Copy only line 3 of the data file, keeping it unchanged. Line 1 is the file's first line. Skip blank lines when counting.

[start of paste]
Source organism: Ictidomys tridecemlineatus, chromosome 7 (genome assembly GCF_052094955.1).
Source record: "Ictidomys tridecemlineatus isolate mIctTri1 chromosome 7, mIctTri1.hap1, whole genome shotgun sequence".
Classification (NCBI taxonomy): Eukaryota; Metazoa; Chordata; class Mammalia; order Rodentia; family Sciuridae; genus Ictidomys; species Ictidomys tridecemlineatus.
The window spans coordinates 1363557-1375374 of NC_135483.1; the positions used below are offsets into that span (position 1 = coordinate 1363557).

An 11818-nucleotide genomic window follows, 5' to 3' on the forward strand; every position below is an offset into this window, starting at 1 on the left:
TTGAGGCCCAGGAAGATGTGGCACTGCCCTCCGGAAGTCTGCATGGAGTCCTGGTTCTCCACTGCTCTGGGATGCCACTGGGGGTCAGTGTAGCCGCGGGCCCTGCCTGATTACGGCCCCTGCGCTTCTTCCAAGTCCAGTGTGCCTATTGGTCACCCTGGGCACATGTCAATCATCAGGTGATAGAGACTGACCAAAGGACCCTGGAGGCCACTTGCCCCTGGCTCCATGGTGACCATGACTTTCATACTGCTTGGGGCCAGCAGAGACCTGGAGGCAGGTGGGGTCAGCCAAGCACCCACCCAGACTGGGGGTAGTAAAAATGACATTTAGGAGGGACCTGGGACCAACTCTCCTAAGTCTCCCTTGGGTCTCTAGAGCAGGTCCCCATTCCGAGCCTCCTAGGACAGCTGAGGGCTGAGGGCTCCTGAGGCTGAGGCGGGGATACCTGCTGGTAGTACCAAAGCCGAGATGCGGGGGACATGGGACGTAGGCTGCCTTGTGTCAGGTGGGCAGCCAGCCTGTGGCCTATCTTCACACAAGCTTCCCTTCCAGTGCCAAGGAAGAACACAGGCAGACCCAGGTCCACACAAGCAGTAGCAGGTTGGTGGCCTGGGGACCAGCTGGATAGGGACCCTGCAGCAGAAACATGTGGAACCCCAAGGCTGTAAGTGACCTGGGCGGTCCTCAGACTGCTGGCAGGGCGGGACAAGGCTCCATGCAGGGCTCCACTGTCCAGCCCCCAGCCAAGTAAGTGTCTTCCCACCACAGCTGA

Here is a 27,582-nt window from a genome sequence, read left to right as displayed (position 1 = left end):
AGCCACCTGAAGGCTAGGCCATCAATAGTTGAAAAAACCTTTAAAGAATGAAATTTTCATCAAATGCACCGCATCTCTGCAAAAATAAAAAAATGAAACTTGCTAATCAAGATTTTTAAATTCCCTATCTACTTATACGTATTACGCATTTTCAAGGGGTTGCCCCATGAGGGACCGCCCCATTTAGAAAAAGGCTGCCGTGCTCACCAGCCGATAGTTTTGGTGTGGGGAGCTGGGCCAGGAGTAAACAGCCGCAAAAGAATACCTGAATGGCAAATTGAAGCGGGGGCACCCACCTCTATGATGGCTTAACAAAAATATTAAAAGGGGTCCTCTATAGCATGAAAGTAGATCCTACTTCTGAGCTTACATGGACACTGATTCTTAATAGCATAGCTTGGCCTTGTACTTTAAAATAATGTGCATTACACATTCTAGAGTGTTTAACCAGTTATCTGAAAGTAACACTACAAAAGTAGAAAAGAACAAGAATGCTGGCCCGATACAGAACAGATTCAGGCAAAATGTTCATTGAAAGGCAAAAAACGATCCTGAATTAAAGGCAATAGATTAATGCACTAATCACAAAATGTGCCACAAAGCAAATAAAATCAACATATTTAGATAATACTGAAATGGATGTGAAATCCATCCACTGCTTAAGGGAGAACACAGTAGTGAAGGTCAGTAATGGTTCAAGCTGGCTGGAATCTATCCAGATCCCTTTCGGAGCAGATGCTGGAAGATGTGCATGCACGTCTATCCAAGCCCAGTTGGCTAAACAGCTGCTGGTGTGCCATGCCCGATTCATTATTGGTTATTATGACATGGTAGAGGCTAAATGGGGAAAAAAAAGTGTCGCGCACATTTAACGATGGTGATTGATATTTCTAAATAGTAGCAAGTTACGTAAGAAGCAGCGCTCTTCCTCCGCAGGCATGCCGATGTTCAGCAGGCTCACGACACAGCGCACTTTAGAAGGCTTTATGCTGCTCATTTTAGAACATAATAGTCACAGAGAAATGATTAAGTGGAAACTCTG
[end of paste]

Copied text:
Classification (NCBI taxonomy): Eukaryota; Metazoa; Chordata; class Mammalia; order Rodentia; family Sciuridae; genus Ictidomys; species Ictidomys tridecemlineatus.